On Seeing my own Blind Spots
Good Morning my name is Catherine Lake and I am a member of this community.
My first ten years of life was immersed in white, southern Ontario culture. Raised Anglican, as a little girl, I thrilled to hear the steeple bell ring from our church every Sunday.
I didn’t see that place then as I do now: white, small-town quaint where in the early 1970’s, the main social differentiation was which Christian denomination your family belonged to — oh and Mrs. Clark who had a job outside the home.
When I was 9, a family from India moved in next door to us. Our summer front lawns and similar age brought me and Indira together.
I remember her saris, the strange sweets that were served at her birthday party, and giving her my beloved 8 x 10 framed picture painting of Jesus.
Indira’s home did not have a picture of Jesus, so I gave her mine. I loved that picture. It was a deeply heart-felt offering. And I can still cringe at what her parent’s must have thought... In the time we spent together, I missed the opportunity to really learn about her culture. And then my family moved away a year later when I was ten.
While I will always have plenty of white spots, life experience and intentional education on race and culture has brought me other filters. As a younger feminist and lesbian, I actively rejected organized religion and many other elements of my upbringing. After finding this faith community, it took me years to say publicly: “I am a Unitarian Universalist” and I still don’t like to hear the “c” word—church.
Last week, Shawn reminded us that, “The world needs people willing and able to see clearly...to engage other perspectives, and refine their views within a diversity of opinions.”
Recently, I was talking with my wife Karen about the mistakes of—well—of just being me, and of how difficult it is to truly see our own behavior and to understand our actions as they unfold. She interrupted my lament to say:
“Catherine, that’s humans.
We all have our blind spots — it's an epidemic!
And that’s why we need each other to see.”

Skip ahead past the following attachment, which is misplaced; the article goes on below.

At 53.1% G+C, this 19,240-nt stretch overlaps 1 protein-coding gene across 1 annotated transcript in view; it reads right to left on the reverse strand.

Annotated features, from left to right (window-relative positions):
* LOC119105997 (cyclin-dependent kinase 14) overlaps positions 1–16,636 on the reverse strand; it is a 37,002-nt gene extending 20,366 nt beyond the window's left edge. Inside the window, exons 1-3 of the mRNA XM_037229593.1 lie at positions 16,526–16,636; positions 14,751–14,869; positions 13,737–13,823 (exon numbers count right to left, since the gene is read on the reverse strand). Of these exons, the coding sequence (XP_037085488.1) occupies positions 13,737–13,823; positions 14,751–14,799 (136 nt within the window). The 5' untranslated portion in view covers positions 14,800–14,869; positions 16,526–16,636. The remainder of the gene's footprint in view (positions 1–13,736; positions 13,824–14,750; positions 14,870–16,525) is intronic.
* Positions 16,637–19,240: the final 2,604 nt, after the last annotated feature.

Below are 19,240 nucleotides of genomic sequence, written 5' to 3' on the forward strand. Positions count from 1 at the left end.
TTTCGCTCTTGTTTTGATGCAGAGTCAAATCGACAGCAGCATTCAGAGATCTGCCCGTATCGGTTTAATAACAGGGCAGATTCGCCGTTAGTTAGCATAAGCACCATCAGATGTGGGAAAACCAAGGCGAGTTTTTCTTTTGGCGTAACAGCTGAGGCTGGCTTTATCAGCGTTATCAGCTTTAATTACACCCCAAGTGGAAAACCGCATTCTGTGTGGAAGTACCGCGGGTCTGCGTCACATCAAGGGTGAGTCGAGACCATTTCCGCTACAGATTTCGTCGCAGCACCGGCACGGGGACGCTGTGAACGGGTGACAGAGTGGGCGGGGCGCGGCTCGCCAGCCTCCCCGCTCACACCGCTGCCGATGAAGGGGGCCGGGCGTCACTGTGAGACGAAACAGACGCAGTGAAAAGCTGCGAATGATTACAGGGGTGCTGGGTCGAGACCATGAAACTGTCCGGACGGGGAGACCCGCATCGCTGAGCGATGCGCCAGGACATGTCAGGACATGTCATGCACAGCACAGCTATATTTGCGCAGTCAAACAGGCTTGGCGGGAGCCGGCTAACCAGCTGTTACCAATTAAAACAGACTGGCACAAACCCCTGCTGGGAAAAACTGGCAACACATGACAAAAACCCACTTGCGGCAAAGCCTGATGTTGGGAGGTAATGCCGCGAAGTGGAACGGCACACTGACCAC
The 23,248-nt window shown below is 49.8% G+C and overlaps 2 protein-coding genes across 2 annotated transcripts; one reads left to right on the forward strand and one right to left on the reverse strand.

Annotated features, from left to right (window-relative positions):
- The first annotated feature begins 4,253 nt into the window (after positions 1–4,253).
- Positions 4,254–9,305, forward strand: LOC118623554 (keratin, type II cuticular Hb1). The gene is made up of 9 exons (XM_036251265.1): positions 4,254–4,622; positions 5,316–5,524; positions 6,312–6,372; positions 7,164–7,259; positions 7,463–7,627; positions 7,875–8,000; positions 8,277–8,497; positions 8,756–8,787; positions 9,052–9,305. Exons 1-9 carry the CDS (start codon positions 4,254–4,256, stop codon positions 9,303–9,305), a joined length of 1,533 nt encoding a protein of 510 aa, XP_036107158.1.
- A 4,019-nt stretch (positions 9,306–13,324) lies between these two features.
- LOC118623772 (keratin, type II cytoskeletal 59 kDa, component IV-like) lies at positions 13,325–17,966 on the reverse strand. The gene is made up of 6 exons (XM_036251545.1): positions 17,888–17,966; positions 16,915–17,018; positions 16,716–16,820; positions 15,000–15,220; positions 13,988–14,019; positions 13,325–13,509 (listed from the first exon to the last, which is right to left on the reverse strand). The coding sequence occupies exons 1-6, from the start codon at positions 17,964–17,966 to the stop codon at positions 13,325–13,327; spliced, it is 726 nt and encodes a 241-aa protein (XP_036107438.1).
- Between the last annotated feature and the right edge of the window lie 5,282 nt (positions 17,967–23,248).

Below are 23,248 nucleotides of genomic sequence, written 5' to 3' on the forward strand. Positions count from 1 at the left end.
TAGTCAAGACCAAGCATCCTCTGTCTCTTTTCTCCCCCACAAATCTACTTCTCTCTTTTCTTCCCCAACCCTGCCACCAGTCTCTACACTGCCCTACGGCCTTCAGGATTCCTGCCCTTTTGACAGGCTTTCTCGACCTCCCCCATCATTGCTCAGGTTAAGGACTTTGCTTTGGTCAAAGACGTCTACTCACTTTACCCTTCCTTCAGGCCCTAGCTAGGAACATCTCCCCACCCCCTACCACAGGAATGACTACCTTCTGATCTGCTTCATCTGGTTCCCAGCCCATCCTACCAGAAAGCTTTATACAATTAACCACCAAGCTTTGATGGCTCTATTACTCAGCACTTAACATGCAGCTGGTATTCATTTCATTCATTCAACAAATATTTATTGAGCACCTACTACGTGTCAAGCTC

I forget that the way I see the world is uniquely mine, coloured by my upbringing, my life choices, and especially by my unique internal maps.
My Living in Spirit group through Toronto First helps me to see myself. Not only through my own sharing but through hearing my faith sisters recount their lives. Each person’s telling also sheds light on my way of seeing—my point of view.
A few weeks ago I was here with you when the choir sang “Baba Yetu.” I was literally moved to tears. And it did not much matter to me when I later learned it was a Swahili version the Lord’s Prayer. Like Ava Maria or the chant Nam Myo Ho Renge Kyo, part of my growth here, with my faith community, has been learning to love the essence in all its expressions. And I know I’ve got a long way to go. In my day to day life—I am waaay too impatient with people who don’t think the right way—that is—my way. In the meantime, I keep this quote from the Qur'an near my desk that reads:
"I made you different so you would know each other." *
I love the thought of that because, even though differences can be difficult,different personalities like different cultures like different perspectives inform us about how vast and diverse human life is. And I know when I fully open my eyes, I enrich my own heart and life.
* The quote comes from an interview with an imam that I heard some time ago. The text is translated in a variety of slightly different ways. One example reads as: "We have made you into nations and tribes so that you might come to know one another." [Qur'an 49:13]